Vietnamese American gearing for run

Anh Cao will have to appeal to black voters. Anh Cao will have to appeal to black voters.
By Richard Fausset
Los Angeles Times / December 1, 2008
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NEW ORLEANS - Anh "Joseph" Cao, who hopes to be the first Vietnamese American elected to Congress, was helping a TV interviewer with the pronunciation of his name.

It's not "cow" but "gow," he explained recently, with a hard G.

"You know, 'Cao' means 'tall,' " added the Republican candidate, who stands 5 feet 2 inches. "And if you notice, I ain't that tall."

The "ain't" was a departure for an otherwise formal man - a playful, deliberate shift into the local vernacular and an acknowledgment, perhaps, that this rising star in New Orleans's Vietnamese community will have to charm black voters if he hopes to defeat the scandal-plagued but resilient incumbent, Representative William J. Jefferson.

Jefferson, a black Democrat, has represented Louisiana's majority-black Second Congressional District, which covers much of New Orleans, since 1991. He is facing a trial on federal corruption charges stemming from a bribery investigation in which $90,000 was found in his freezer.

In a Democratic primary runoff Nov. 4, Jefferson handily defeated Helena Moreno, a white candidate, after garnering a significant number of black votes.

With Cao, Republicans hope to offer a fresh alternative in the general election Dec. 6. The immigration lawyer, 41, is a former college ethics teacher who spent six years training to be a Jesuit priest before leaving his studies in 1996.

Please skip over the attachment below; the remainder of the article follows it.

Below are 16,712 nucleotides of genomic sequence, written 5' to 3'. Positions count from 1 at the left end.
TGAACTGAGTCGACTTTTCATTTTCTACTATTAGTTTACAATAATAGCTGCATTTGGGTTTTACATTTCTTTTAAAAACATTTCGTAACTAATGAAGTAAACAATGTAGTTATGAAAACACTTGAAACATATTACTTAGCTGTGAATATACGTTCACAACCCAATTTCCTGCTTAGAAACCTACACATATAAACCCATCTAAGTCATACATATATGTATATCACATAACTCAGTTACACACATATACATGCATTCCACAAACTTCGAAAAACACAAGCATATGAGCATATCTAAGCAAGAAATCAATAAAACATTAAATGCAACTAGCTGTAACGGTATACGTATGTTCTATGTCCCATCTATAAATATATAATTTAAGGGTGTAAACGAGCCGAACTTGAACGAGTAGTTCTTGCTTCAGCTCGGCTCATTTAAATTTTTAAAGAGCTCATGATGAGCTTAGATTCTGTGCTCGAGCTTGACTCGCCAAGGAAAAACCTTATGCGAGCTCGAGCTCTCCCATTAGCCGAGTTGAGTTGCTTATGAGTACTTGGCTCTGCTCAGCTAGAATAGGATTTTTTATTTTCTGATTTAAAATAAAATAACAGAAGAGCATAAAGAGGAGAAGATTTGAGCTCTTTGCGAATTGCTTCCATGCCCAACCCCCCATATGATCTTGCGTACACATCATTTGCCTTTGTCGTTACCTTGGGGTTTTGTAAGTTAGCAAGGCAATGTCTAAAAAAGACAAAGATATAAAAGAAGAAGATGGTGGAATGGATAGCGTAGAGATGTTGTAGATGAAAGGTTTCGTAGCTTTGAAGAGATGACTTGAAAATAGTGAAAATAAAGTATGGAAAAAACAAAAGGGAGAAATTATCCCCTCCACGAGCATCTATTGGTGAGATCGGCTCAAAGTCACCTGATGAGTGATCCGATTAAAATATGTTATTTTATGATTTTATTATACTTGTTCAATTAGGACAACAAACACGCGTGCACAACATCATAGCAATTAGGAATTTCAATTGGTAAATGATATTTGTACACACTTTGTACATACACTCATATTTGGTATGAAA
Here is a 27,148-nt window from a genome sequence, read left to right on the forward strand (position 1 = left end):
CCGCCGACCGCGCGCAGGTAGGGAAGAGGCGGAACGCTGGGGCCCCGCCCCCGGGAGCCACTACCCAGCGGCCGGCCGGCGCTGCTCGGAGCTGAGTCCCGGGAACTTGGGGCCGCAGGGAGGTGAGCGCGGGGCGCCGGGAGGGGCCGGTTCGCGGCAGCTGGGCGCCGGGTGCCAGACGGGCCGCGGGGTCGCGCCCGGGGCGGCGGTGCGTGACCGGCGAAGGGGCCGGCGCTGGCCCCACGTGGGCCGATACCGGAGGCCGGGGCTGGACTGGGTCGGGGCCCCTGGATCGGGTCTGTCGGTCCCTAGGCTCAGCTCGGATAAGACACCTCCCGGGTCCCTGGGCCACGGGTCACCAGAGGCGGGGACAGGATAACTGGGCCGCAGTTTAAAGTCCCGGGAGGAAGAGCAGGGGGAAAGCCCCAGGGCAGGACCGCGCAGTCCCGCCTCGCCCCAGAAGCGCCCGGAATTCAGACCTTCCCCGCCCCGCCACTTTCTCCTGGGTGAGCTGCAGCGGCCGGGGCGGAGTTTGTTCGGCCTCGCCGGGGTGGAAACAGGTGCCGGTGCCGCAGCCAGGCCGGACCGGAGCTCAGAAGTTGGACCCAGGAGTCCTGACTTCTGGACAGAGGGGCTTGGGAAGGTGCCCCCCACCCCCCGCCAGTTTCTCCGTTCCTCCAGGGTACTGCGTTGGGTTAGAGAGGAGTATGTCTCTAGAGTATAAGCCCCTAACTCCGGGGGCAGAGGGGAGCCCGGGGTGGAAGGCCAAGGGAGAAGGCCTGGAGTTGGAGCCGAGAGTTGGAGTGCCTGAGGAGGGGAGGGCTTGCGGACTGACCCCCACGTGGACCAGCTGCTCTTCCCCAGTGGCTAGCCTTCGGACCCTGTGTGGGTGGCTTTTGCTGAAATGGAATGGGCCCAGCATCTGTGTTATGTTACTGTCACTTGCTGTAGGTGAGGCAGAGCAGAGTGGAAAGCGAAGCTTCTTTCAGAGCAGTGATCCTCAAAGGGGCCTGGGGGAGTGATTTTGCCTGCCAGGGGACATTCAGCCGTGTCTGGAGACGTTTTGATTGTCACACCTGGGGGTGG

Republicans are also hoping, in this season of broken racial barriers, that Cao's Vietnamese heritage will help him transcend the tensions that have long defined New Orleans politics.

"It's no longer an issue of black and white," Cao said. "It now goes to the issue of who's going to better represent the Second District to bring about change, to bring about reform."

The continuing appeal of Jefferson can be partly explained by his relationships with voters and his record of meeting their needs.

The district is 60 percent black and 60 percent Democratic, so Cao will need to win support from those groups.

Bryan Wagner, a former New Orleans councilor who is helping Cao's campaign, said his Vietnamese heritage might help him with black voters who would be wary of a white candidate.

Although Cao is considered an underdog even by people in his own campaign, his run represents a political arrival of sorts for the Vietnamese of New Orleans, most of whom arrived after South Vietnam fell to communist forces in the mid-1970s. By most estimates, there are more than 20,000 Vietnamese Americans in the area.

Cao, who fled Saigon as an 8-year-old, says he has much in common with black voters: Like them, he has had to rebuild his house after flooding - in his case, from hurricanes Katrina and Gustav. He said he helped start a charter school in eastern New Orleans that enrolls black and Vietnamese students.

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